Yousuf Karsh goes beyond celebrity

By Ali Abel

Yousuf Karsh received his first camera when he was a young child. His uncle entered his very first print in a photography contest, and Yousuf won first-prize. Ever since that day, he has photographed the men and women who influence our lives.

The selection of portraits, which is on display in the Illingworth Kerr Gallery at the Alberta College of Art & Design, is a selection of Karsh’s finest portraits of political leaders, artists, celebrities, and writers. Many of the names and faces, we’ve seen in magazines, books, and newspapers for over 60 years.

Some of Karsh’s subjects include: Albert Einstein, Winston Churchill, Pablo Picasso, Helen Keller, Ernest Hemmingway, Marshall McLuhan, Pierre Elliott Trudeau, and Fidel Castro. In these portraits, Karsh captures the essence of each person, as they are in reality, and not as they are portrayed in the media. By looking into the eyes of each subject, you can almost see their souls, who they really are while the captions beside each print aid the viewer in further understanding the subjects.

Karsh is not afraid to show the minor imperfections of such high-class people. This brings them all back down to Earth as he portrays them as real people, not just as celebrities. Although known for photographing the famous, Karsh states, "My chief joy is to photograph the great in heart, in mind and in spirit, whether they be famous or humble."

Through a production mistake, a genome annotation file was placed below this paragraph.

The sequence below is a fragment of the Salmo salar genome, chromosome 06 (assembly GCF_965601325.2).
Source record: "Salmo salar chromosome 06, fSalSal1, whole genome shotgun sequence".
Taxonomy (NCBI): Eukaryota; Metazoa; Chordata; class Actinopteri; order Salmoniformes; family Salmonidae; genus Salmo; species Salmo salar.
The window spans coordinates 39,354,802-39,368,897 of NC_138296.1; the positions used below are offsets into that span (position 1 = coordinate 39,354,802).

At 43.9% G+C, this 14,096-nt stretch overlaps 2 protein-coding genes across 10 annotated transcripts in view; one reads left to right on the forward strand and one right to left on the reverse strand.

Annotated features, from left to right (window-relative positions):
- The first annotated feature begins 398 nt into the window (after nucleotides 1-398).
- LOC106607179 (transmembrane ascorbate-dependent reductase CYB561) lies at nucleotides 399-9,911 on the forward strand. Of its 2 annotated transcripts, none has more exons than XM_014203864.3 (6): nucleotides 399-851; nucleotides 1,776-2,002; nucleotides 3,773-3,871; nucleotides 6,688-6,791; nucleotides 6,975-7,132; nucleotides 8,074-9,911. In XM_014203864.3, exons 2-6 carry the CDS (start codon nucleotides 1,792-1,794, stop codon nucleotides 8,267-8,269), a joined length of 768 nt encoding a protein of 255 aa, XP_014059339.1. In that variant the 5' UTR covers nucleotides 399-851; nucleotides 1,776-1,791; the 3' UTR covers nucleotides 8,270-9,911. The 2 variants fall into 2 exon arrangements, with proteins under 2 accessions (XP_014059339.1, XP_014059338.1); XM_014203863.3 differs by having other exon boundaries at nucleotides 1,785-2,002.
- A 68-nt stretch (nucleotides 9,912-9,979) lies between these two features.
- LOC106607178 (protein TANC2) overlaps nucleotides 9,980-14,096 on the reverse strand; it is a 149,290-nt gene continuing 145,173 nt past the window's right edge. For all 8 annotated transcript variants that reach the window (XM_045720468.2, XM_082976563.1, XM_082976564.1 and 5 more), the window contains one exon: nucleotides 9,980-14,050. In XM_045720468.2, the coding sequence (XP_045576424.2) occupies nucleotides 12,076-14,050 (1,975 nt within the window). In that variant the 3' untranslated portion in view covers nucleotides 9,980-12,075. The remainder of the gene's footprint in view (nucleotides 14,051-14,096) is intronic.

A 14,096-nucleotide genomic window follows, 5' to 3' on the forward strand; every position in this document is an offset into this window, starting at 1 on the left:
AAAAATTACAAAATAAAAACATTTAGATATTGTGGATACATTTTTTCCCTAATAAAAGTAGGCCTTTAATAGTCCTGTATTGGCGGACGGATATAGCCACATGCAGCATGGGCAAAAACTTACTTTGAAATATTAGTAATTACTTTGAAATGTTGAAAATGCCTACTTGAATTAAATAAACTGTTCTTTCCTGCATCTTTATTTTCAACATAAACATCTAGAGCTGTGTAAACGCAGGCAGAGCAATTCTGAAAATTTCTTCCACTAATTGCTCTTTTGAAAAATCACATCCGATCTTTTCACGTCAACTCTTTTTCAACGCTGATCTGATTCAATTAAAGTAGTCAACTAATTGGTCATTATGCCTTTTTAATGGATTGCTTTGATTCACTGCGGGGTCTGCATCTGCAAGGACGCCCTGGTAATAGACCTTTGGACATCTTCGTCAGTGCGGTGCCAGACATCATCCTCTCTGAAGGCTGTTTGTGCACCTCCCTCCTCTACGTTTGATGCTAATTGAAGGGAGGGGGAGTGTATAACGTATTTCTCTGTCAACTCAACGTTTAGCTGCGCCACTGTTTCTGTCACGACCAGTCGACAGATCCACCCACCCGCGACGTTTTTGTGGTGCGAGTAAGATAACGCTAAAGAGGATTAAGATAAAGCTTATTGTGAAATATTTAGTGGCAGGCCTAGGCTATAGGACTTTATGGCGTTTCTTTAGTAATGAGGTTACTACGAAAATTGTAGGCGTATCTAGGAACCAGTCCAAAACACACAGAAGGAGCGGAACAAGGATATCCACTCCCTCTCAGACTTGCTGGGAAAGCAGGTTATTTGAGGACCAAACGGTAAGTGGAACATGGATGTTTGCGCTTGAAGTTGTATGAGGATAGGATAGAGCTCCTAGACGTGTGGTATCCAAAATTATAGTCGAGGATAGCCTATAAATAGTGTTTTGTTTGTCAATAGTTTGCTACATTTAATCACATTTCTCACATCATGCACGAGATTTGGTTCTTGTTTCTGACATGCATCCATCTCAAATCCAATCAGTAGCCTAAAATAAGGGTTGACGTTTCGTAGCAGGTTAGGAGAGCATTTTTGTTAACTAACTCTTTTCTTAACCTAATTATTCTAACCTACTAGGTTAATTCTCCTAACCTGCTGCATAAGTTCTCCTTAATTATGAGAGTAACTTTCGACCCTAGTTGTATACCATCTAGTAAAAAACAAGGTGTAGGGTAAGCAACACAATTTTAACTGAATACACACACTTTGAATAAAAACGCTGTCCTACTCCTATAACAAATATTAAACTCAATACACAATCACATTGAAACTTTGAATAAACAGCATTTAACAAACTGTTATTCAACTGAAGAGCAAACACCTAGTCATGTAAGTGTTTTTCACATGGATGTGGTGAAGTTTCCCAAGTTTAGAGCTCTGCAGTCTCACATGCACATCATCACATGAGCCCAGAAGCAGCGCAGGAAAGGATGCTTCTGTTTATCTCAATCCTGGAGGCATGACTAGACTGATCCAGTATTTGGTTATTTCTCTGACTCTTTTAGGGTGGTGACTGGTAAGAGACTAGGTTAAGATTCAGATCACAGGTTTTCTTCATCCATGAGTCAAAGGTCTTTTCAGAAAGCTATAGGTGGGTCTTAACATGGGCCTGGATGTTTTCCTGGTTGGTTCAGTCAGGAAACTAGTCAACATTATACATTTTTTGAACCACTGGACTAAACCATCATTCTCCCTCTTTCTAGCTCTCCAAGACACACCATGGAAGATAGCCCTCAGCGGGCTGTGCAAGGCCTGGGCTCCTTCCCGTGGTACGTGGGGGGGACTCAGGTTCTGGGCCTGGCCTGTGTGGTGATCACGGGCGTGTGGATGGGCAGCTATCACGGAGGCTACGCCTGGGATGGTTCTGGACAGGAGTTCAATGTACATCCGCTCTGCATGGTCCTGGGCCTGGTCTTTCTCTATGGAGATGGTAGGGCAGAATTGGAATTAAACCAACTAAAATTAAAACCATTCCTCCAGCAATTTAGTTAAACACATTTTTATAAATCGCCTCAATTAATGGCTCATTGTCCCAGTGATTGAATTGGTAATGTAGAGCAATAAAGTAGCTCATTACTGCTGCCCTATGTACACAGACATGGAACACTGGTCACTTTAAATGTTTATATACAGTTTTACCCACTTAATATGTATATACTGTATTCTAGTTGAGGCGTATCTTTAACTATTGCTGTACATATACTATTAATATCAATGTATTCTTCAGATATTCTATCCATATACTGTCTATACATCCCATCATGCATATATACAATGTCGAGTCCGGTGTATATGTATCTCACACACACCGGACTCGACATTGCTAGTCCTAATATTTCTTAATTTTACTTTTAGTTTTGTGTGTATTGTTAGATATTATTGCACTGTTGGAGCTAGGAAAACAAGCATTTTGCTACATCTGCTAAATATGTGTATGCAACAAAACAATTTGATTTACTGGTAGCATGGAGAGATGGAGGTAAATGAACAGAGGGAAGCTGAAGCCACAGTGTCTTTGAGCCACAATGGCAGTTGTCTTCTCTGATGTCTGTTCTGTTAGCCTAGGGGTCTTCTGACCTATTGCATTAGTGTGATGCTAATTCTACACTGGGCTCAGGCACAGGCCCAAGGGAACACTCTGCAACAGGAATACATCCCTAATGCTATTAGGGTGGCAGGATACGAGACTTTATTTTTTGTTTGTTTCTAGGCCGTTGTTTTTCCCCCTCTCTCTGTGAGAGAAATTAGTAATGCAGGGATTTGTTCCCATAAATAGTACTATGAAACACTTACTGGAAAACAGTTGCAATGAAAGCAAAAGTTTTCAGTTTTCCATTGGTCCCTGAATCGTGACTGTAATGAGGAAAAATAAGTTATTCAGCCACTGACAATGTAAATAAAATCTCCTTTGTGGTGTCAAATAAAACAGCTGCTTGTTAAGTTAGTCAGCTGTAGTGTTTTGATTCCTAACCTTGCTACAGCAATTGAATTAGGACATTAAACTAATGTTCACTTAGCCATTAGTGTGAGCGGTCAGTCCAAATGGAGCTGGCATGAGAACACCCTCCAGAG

Karsh is truly an amazing photographer, very dedicated to achieving perfection within his work. His photographs look almost like paintings, until you notice the very intricate detail in the clothing, hair and even faces. The texture of the clothes is so intense, it’s as if the subject is actually sitting right there in front of you. There are not many detailed or complex backdrops, and the main focus is always on the celebrity. The dark backdrops and dark clothing help the viewer to focus on what is really important in the print–the subject’s face. There is nothing unnecessary in the photograph to draw away from that one important aspect.

In a few of the prints, it looks as if Karsh caught the subjects off guard doing something they love. The smoke from a cigarette in the occasional print adds an air of mystery. In almost all of the prints, the viewer gets the feeling that the person inside of the photograph is watching him or her.

As his wife states in a film also shown at the gallery, "he has a yearning in his eyes, a continual search…" Karsh has found what he was looking for in the photographs in the display. He has portrayed these celebrities as they are when out from under the spotlight. He has brought out their souls and made the real person accessible to everyone.

The Yousuf Karsh exhibit runs until Feb. 26.